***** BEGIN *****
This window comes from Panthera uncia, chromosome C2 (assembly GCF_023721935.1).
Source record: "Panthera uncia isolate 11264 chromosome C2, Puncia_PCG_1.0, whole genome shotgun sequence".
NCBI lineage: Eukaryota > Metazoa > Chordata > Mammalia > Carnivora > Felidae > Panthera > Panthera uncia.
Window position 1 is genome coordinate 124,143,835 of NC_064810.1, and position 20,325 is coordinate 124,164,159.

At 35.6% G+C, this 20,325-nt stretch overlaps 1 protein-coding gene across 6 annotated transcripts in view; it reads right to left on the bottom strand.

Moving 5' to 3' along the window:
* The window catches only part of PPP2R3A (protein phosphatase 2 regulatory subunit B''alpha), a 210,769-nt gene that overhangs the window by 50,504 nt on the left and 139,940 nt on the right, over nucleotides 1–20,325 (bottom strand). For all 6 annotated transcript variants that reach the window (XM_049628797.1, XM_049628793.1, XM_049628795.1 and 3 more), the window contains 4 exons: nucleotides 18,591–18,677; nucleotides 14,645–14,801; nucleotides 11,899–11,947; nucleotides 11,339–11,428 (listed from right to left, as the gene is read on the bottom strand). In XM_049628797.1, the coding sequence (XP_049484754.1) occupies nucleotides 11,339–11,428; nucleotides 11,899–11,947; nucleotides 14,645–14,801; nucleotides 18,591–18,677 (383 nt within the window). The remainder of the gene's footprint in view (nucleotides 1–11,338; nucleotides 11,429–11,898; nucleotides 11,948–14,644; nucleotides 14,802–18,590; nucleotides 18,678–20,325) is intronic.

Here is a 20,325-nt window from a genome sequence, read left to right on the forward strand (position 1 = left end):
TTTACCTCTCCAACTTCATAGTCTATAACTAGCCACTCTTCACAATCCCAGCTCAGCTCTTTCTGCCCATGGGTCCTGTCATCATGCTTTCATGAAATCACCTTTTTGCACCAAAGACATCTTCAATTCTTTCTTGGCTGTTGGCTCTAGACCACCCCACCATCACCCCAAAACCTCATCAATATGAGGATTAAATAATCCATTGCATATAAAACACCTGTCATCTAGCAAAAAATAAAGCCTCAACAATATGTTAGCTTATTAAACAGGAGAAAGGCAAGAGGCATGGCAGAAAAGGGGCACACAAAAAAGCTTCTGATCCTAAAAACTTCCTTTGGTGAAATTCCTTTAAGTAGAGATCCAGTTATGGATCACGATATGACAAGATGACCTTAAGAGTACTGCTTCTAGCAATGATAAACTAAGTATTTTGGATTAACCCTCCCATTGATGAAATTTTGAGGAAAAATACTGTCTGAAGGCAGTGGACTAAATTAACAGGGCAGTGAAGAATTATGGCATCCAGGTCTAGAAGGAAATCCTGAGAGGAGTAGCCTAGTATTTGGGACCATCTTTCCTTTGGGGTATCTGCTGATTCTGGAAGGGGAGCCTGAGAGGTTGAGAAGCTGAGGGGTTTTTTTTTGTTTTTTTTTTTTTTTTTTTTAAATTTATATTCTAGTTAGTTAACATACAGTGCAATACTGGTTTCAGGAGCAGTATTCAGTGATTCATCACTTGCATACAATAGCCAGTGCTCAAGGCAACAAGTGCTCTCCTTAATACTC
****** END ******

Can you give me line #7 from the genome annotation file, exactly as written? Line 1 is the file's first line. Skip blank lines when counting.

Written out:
* The window catches only part of PPP2R3A (protein phosphatase 2 regulatory subunit B''alpha), a 210,769-nt gene that overhangs the window by 50,504 nt on the left and 139,940 nt on the right, over nucleotides 1–20,325 (bottom strand). For all 6 annotated transcript variants that reach the window (XM_049628797.1, XM_049628793.1, XM_049628795.1 and 3 more), the window contains 4 exons: nucleotides 18,591–18,677; nucleotides 14,645–14,801; nucleotides 11,899–11,947; nucleotides 11,339–11,428 (listed from right to left, as the gene is read on the bottom strand). In XM_049628797.1, the coding sequence (XP_049484754.1) occupies nucleotides 11,339–11,428; nucleotides 11,899–11,947; nucleotides 14,645–14,801; nucleotides 18,591–18,677 (383 nt within the window). The remainder of the gene's footprint in view (nucleotides 1–11,338; nucleotides 11,429–11,898; nucleotides 11,948–14,644; nucleotides 14,802–18,590; nucleotides 18,678–20,325) is intronic.